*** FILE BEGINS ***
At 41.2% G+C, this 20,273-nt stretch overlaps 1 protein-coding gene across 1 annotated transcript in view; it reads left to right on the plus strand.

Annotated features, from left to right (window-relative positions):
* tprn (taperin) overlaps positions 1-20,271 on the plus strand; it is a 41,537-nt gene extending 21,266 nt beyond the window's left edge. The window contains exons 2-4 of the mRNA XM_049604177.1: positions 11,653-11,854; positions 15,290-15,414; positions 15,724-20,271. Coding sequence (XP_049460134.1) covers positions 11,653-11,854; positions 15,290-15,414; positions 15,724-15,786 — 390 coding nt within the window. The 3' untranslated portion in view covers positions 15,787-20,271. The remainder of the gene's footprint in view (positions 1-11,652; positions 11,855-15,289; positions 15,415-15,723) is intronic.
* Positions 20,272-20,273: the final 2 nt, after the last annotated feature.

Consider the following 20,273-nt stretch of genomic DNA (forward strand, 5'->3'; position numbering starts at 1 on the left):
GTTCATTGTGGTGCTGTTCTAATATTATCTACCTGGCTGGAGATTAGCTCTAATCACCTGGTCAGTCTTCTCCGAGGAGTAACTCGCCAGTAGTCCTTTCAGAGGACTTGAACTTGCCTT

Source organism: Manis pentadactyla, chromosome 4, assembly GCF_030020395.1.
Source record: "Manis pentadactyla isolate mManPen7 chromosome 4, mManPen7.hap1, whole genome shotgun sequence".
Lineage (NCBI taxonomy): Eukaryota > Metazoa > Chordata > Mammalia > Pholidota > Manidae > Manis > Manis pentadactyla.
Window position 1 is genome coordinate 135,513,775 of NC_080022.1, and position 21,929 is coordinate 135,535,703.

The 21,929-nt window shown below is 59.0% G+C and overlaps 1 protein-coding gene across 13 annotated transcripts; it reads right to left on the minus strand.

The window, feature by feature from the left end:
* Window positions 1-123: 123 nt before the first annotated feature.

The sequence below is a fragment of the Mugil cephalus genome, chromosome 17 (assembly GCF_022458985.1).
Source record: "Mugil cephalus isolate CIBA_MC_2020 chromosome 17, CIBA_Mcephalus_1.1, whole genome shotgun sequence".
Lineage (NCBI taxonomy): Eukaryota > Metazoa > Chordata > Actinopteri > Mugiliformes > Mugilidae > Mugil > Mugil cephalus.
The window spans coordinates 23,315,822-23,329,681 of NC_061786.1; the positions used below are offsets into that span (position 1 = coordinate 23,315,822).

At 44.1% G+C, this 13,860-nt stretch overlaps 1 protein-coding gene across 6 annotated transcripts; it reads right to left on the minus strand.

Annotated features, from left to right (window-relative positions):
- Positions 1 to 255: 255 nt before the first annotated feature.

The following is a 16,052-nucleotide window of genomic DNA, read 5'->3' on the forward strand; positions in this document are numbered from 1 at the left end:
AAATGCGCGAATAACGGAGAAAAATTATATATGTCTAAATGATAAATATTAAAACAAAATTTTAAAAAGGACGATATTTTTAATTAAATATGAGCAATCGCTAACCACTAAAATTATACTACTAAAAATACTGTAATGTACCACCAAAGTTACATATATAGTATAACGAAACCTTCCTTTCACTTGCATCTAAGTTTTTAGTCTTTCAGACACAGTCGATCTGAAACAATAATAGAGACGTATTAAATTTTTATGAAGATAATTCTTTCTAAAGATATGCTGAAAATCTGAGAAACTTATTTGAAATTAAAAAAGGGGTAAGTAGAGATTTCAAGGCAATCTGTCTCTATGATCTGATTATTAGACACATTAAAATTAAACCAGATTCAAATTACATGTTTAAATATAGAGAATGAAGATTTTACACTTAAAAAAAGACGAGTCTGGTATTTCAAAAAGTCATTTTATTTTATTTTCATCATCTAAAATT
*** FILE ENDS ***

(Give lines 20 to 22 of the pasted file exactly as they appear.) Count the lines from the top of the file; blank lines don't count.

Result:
- Positions 1 to 255: 255 nt before the first annotated feature.

The following is a 16,052-nucleotide window of genomic DNA, read 5'->3' on the forward strand; positions in this document are numbered from 1 at the left end:
AAATGCGCGAATAACGGAGAAAAATTATATATGTCTAAATGATAAATATTAAAACAAAATTTTAAAAAGGACGATATTTTTAATTAAATATGAGCAATCGCTAACCACTAAAATTATACTACTAAAAATACTGTAATGTACCACCAAAGTTACATATATAGTATAACGAAACCTTCCTTTCACTTGCATCTAAGTTTTTAGTCTTTCAGACACAGTCGATCTGAAACAATAATAGAGACGTATTAAATTTTTATGAAGATAATTCTTTCTAAAGATATGCTGAAAATCTGAGAAACTTATTTGAAATTAAAAAAGGGGTAAGTAGAGATTTCAAGGCAATCTGTCTCTATGATCTGATTATTAGACACATTAAAATTAAACCAGATTCAAATTACATGTTTAAATATAGAGAATGAAGATTTTACACTTAAAAAAAGACGAGTCTGGTATTTCAAAAAGTCATTTTATTTTATTTTCATCATCTAAAATT